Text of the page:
Written by Anonymous Visitor and posted in Statistics

If you are thinking of moving to Sholing Common or just want to know a what the area is like, the statistics on this page should give you a good introduction. They cover a range of socio-economic factors so you can compare Sholing Common to figures for City of Southampton and nationally. These statistics can tell you if Sholing Common is an economically deprived area and how hard it might be to get a job.

Sholing Common Benefits & Unemployment Statistics

These figures on the claiming of benefits in Sholing Common come from the Department for Work & Pensions and are dated . They can often be a good indicator of the prosperity of the town and possible indicator of how hard it would be to get employment in the area.

Jobseekers Allowance (only)2.8%3.3%
Incapacity Benefits (IB or ESA)2.3%2.4%
Any Benefit (includes in work benefits)13%13.5%

Sholing Common Age Distribution Statistics

The population of Sholing Common as a whole, is younger than the national average. The population of Sholing Common is also older than the average, making Sholing Common a older persons location.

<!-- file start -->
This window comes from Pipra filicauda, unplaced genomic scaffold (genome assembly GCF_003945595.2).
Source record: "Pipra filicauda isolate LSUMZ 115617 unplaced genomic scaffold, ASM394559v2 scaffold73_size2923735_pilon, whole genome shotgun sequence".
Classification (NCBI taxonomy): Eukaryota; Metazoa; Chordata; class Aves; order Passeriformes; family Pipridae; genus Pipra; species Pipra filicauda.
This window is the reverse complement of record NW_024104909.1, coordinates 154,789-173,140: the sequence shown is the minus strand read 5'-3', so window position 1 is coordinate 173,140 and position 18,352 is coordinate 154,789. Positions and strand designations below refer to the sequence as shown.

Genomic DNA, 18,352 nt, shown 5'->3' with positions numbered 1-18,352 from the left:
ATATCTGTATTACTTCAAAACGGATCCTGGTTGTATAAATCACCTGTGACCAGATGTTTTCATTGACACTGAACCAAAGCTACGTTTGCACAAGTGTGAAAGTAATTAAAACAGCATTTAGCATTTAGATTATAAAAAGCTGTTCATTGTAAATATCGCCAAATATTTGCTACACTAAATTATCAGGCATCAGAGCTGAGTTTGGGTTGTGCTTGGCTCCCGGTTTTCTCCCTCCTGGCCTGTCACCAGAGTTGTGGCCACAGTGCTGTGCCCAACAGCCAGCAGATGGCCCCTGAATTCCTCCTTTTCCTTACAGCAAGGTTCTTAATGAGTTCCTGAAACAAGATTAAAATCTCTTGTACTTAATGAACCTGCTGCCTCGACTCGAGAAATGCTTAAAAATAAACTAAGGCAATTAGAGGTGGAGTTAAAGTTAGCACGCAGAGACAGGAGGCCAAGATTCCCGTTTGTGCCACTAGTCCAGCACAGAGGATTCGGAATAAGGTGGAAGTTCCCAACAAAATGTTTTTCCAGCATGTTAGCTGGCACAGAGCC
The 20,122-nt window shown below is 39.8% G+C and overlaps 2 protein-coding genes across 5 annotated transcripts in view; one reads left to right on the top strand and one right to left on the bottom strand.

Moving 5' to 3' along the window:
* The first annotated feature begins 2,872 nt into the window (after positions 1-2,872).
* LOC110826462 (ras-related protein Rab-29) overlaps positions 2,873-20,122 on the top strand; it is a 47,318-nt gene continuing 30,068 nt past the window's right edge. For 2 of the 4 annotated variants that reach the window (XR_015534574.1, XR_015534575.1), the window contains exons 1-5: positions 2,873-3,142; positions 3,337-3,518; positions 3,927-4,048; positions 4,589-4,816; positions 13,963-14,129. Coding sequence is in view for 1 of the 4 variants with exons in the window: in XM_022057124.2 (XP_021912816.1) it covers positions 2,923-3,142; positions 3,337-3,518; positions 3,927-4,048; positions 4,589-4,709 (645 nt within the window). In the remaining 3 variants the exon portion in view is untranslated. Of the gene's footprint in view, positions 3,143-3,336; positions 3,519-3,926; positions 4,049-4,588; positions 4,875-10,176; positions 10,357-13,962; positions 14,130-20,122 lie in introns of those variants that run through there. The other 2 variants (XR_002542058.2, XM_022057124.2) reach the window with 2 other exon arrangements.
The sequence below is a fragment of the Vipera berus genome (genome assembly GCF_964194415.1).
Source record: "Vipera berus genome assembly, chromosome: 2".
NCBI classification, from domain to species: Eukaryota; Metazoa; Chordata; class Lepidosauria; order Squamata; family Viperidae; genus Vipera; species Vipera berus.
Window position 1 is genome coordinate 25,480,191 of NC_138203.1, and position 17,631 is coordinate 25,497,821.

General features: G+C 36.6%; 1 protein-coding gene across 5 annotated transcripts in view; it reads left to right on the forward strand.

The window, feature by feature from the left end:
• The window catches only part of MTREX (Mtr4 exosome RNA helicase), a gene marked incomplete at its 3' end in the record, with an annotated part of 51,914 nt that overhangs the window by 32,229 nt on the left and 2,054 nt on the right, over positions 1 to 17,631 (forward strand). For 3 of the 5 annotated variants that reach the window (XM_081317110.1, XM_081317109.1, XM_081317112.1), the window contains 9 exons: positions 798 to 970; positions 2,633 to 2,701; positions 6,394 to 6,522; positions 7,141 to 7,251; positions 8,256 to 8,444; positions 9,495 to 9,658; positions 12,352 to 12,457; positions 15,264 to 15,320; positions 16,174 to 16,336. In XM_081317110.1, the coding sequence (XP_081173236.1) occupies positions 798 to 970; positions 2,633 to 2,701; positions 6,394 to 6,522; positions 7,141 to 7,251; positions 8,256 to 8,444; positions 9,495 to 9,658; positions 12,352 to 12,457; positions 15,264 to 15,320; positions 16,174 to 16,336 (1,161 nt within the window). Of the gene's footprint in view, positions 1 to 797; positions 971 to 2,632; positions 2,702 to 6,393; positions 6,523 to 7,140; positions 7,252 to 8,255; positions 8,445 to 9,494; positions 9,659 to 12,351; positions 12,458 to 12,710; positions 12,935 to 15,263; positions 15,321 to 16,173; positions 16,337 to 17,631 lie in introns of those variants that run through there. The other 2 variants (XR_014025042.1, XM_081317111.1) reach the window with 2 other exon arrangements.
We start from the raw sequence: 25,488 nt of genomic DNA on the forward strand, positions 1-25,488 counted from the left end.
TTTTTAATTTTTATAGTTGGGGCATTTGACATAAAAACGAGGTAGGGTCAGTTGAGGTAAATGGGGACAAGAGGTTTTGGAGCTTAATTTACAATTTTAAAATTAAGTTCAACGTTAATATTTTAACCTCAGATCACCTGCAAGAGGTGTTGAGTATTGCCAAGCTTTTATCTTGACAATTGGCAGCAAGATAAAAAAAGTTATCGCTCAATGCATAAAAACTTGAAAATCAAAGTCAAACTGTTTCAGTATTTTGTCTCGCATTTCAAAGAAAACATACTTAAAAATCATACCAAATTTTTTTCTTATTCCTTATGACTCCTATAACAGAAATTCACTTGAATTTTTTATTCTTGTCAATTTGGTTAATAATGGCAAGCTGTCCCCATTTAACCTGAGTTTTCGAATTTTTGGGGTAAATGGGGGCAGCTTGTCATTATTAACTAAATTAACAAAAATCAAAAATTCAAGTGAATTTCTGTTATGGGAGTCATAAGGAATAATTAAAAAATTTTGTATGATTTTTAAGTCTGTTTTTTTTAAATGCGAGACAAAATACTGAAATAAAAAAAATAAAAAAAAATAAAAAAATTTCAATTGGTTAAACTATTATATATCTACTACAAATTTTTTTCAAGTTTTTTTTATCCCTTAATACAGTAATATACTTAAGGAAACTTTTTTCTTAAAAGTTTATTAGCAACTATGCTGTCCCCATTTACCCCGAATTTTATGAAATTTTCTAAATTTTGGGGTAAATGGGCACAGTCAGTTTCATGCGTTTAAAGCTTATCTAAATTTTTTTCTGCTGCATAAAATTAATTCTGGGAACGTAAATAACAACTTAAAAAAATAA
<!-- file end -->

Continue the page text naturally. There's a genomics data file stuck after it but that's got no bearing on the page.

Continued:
Age 0 to 46.5%6.3%
Age 5 to 95%5.6%
Age 10 to144.9%5.8%
Age 15 to 173.1%3.7%
Age 18 to 2416.9%9.4%
Age 25 to 299.2%6.9%
Age 30 to 4420.6%20.6%
Age 45 to 5916.2%19.4%
Age 60 to 644.6%6%
Age 65 to 746.5%8.6%
Age 75 to 844.5%5.5%
Age 85 and over2%2.3%
Mean Age36.139.3
Median Age3239

Sholing Common Education Statistics

These statistics are for the highest level education obtained by the residents of Sholing Common and are from the UK Census of 2011. Sholing Common has a lower level of residents with either no qualifications or qualifications equal to 1 or more GCSE at grade D or below, than the national average.

No Qualifications21%22.5%
Level 112.9%13.3%
Level 213.9%15.2%
Level 317.3%12.4%
Level 424.6%27.4%

Sholing Common Social Grade & Occcupation Statistics

Social grade is a classification based on occupation and it enables a household and all its members to be classified according to the job of the main income earner.


Sholing Common Property Ownership & Rental Statistics

Sholing Common has a lower rate of home ownership (via a mortgage or owned outright) than the national average, which suggests that Sholing Common is an economically deprived area.

Social Rented (Council)16.9%9.4%
Social Rented (Housing Assoc)6.3%8.3%
Private Rented23.4%15.4%
Rent Free1.1%1.3%

Sholing Common General Health Statistics